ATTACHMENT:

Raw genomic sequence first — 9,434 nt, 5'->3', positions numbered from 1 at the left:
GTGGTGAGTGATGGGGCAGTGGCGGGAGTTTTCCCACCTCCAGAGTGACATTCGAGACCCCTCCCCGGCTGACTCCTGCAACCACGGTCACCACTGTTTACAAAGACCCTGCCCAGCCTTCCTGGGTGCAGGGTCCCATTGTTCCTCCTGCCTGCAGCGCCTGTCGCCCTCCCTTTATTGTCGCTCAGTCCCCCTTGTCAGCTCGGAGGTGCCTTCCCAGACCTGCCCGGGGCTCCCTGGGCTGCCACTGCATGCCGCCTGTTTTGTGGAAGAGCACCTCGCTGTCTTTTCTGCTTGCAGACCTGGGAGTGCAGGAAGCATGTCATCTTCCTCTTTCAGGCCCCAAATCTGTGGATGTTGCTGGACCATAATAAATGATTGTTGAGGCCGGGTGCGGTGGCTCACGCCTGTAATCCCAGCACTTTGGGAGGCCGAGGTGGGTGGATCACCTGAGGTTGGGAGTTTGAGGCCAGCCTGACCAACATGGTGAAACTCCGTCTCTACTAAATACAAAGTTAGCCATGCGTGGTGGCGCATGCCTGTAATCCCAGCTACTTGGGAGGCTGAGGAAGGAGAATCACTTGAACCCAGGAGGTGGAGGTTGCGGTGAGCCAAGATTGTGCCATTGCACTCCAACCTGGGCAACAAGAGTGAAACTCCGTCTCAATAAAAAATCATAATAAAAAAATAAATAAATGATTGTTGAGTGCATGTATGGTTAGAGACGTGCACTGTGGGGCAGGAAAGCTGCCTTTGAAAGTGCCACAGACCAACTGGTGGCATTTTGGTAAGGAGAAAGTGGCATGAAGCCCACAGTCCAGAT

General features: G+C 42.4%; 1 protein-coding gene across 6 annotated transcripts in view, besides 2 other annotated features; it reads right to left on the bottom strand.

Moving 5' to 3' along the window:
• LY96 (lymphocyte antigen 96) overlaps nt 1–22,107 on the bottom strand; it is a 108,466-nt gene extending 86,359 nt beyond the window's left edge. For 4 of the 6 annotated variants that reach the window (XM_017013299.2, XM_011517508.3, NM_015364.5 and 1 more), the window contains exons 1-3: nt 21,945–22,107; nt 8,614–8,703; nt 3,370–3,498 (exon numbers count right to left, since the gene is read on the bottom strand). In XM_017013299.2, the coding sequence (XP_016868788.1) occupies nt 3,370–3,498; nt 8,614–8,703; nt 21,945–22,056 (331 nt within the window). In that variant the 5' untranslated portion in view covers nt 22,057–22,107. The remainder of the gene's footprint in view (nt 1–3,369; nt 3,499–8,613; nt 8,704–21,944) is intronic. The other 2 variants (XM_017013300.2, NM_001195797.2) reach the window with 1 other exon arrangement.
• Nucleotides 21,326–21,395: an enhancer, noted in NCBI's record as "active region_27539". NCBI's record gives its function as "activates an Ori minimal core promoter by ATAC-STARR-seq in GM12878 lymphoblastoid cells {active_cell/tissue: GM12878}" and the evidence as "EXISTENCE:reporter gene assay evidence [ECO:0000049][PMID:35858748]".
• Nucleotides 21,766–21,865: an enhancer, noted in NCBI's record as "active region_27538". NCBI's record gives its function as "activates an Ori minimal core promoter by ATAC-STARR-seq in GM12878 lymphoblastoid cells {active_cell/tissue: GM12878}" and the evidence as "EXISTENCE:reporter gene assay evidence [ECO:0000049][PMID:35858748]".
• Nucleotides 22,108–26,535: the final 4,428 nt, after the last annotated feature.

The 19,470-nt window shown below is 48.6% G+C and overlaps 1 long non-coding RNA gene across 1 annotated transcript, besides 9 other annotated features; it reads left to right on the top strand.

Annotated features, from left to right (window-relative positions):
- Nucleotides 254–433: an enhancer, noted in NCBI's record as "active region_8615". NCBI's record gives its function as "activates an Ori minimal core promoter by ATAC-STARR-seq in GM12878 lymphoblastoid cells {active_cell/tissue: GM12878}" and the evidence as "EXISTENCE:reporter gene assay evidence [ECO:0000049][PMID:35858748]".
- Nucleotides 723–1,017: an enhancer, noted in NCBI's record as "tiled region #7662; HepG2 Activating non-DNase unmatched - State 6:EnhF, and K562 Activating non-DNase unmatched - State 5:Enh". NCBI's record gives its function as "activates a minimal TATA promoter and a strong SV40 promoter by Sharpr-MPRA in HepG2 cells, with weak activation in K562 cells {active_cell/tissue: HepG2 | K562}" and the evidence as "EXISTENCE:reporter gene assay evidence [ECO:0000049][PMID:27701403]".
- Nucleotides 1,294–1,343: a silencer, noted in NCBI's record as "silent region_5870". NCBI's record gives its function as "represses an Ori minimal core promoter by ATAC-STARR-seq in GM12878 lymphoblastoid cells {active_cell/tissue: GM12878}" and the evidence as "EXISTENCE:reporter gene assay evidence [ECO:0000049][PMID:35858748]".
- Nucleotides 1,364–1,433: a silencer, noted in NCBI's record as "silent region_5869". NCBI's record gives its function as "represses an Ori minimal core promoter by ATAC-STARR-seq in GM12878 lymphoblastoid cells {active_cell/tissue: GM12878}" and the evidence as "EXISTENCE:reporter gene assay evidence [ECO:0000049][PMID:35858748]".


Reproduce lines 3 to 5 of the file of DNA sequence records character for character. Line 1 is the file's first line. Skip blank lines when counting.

General features: G+C 42.4%; 1 protein-coding gene across 6 annotated transcripts in view, besides 2 other annotated features; it reads right to left on the bottom strand.

Moving 5' to 3' along the window:
• LY96 (lymphocyte antigen 96) overlaps nt 1–22,107 on the bottom strand; it is a 108,466-nt gene extending 86,359 nt beyond the window's left edge. For 4 of the 6 annotated variants that reach the window (XM_017013299.2, XM_011517508.3, NM_015364.5 and 1 more), the window contains exons 1-3: nt 21,945–22,107; nt 8,614–8,703; nt 3,370–3,498 (exon numbers count right to left, since the gene is read on the bottom strand). In XM_017013299.2, the coding sequence (XP_016868788.1) occupies nt 3,370–3,498; nt 8,614–8,703; nt 21,945–22,056 (331 nt within the window). In that variant the 5' untranslated portion in view covers nt 22,057–22,107. The remainder of the gene's footprint in view (nt 1–3,369; nt 3,499–8,613; nt 8,704–21,944) is intronic. The other 2 variants (XM_017013300.2, NM_001195797.2) reach the window with 1 other exon arrangement.